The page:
Blown-in Insulation Removal

Before and After

Fiberglass Awareness

Page 3

A wooden floor with some wood removed showing the gray loose fiberglass and air ducts both metal and black flex ducts with pink fiberglass showing on the ends with a wire running across the floor

Before—The old air ducts with some of the attic floor removed showing the gray blown in fiberglass that was packed under the floor.

A metal duct wrapped in shiny bubble wrap connected to a foil duct that runs under the floor next to a wall with wall paper decorated in holly leaves

After—One of the cleaner metal and foil ducts that replaced the old fiberglass flex ducts. We wrapped the new metal ducts in bubble wrap where insulation was necessary. The house air is now much cleaner.

Black fiberglass flex ducts with orange-brown fiberglass exposed at the ends running down into the floor that is packed with gray blown in fiberglass

Before—The old fiberglass wrapped flex ducts coming from the old HVAC unit running down into the attic floor. Notice how the contractor never taped off the ends of the flex ducts leaving the fiberglass insulation exposed to the air. He also had the HVAC system pulling its return air from between the floor joists by simply pushing the blown in fiberglass to the sides to create a space. While contractors may be trained in how to cool or warm a home, unfortunately they are not trained in how to also keep the air in the home clean. Some contractors may consider the air quality, but most do not. There are a lot of sick-homes out there. The people living in these houses are sick way more than they should be. If you want a home with decent air quality you must be your own advocate.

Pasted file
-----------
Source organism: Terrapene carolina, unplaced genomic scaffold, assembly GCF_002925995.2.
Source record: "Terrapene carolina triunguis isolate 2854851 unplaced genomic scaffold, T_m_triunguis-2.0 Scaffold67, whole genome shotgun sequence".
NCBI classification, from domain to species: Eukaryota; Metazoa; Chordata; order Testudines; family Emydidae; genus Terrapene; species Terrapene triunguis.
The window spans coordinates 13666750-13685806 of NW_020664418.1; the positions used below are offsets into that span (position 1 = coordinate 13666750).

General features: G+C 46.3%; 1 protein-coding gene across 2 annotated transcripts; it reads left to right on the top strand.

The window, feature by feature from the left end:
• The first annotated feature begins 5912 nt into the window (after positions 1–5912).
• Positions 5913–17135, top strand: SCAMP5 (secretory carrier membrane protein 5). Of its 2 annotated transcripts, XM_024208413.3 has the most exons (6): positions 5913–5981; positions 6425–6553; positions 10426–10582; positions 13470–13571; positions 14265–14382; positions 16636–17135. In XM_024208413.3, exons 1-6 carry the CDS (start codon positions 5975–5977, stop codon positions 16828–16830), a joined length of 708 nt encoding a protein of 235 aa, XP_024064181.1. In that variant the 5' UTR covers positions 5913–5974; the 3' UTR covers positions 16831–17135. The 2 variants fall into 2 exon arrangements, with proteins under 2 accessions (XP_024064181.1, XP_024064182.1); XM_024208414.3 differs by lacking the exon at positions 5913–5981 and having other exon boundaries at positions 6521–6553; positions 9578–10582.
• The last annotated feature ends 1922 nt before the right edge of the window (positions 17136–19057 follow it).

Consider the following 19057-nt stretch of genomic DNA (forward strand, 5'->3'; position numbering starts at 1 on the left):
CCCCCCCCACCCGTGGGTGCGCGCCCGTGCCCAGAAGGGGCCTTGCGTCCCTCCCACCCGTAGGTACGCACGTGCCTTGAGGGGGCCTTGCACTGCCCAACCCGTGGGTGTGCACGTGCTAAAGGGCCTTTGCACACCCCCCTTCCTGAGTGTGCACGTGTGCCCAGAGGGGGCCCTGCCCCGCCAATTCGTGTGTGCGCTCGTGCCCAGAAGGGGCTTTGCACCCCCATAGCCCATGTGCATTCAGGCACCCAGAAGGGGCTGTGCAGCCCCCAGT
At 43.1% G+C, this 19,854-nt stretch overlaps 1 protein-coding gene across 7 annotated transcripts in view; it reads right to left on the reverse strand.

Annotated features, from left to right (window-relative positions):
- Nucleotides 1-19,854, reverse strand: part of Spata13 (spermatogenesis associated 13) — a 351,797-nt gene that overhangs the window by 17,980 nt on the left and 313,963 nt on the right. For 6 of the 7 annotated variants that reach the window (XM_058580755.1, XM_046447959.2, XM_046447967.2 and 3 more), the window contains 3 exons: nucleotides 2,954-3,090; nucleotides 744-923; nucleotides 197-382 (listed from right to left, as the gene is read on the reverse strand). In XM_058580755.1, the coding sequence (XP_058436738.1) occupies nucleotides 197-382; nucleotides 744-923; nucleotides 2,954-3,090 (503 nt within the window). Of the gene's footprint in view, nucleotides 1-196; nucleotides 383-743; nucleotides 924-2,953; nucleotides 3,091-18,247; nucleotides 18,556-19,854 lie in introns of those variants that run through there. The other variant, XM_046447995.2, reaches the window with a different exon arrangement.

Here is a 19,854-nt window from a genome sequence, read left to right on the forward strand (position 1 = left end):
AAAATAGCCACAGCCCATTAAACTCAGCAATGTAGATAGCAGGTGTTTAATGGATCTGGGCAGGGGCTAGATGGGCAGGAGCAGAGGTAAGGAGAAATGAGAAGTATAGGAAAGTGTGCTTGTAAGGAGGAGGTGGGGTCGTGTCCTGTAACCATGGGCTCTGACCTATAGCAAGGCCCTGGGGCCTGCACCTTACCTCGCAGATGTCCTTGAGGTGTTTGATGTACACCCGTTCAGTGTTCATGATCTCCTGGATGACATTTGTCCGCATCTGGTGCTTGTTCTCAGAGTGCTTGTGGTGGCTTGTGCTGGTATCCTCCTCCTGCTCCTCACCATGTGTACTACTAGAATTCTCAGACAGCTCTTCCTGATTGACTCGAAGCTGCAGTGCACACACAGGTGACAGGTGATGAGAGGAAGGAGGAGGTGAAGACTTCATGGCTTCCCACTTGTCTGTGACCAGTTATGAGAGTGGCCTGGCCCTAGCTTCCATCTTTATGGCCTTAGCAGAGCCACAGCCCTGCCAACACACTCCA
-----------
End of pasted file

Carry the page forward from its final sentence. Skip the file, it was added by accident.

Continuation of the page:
A heat pump air handler with foil flex ducts coming from it running under the floor in an attic

After—The new HVAC system air handler with clean foil ducts that replaced the old fiberglass wrapped flex ducts.

Dusty black fiberglass wrapped flex ducts with yellow and pink fiberglass exposed

Before—This was the old fiberglass flex ducts and the fiberglass that wrapped the old HVAC system before it was removed. The fiberglass was left exposed. The contractor never taped it off. Do you have exposed fiberglass in your home?

Silver bubble wrapped ducts and silver foil ducts running along a wall that has wall paper with holly leaves printed on them

After—The new medal and foil ducts that are wrapped in bubble wrap where insulation was needed. Bubble wrap is a much cleaner way to go than using fiberglass.

An HVAC system wrapped in fiberglass with black flex ducts with pink fiberglass exposed on the ends

Before—The old HVAC system wrapped in fiberglass insulation. The flex ducts were never taped off at the ends so the pink fiberglass is exposed to the air.

An air handler wrapped in silver bubble wrap with foil ducts coming out of it with the wood floor removed showing the floor joists in an attic

After—The house now has heat pumps. This is the air handler wrapped in cleaner bubble wrap insulation. We had the fiberglass inside the air handler removed and replaced with a black foam. We are going as fiberglass-free as possible. It is not an easy task. It is a bit shocking at just how much fiberglass is inside the average home. Since we have removed the fiberglass from our own home, a lot of our ailments that we had for decades have gone away. All this time a lot of our sicknesses were caused by poor indoor air. Doctor after doctor would ask about our diet, amount of exercise and sleep patterns. Not once was air ever mentioned. Be your own clean air advocate. How is the air in your home and workplace?

Sharon Maguire - Updated 3-28-2019

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